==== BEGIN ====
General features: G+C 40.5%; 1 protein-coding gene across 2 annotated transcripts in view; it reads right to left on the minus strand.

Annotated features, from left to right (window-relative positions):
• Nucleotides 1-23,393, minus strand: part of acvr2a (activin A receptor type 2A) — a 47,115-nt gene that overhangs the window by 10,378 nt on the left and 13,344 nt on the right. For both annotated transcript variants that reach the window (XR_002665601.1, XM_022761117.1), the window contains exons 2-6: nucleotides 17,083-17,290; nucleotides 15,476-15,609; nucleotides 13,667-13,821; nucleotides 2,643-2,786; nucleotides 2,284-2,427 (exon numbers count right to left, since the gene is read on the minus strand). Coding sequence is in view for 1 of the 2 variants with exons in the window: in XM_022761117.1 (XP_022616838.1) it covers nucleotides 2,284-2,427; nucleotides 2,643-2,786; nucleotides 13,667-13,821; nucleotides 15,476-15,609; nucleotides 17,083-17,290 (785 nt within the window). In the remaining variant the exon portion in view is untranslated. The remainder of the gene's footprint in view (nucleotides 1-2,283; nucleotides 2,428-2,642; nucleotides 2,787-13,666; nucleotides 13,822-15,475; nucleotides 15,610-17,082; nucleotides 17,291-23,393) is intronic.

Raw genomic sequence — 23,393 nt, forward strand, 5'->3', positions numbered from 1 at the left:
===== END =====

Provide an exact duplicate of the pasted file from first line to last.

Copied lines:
General features: G+C 40.5%; 1 protein-coding gene across 2 annotated transcripts in view; it reads right to left on the minus strand.

Annotated features, from left to right (window-relative positions):
• Nucleotides 1-23,393, minus strand: part of acvr2a (activin A receptor type 2A) — a 47,115-nt gene that overhangs the window by 10,378 nt on the left and 13,344 nt on the right. For both annotated transcript variants that reach the window (XR_002665601.1, XM_022761117.1), the window contains exons 2-6: nucleotides 17,083-17,290; nucleotides 15,476-15,609; nucleotides 13,667-13,821; nucleotides 2,643-2,786; nucleotides 2,284-2,427 (exon numbers count right to left, since the gene is read on the minus strand). Coding sequence is in view for 1 of the 2 variants with exons in the window: in XM_022761117.1 (XP_022616838.1) it covers nucleotides 2,284-2,427; nucleotides 2,643-2,786; nucleotides 13,667-13,821; nucleotides 15,476-15,609; nucleotides 17,083-17,290 (785 nt within the window). In the remaining variant the exon portion in view is untranslated. The remainder of the gene's footprint in view (nucleotides 1-2,283; nucleotides 2,428-2,642; nucleotides 2,787-13,666; nucleotides 13,822-15,475; nucleotides 15,610-17,082; nucleotides 17,291-23,393) is intronic.

Raw genomic sequence — 23,393 nt, forward strand, 5'->3', positions numbered from 1 at the left: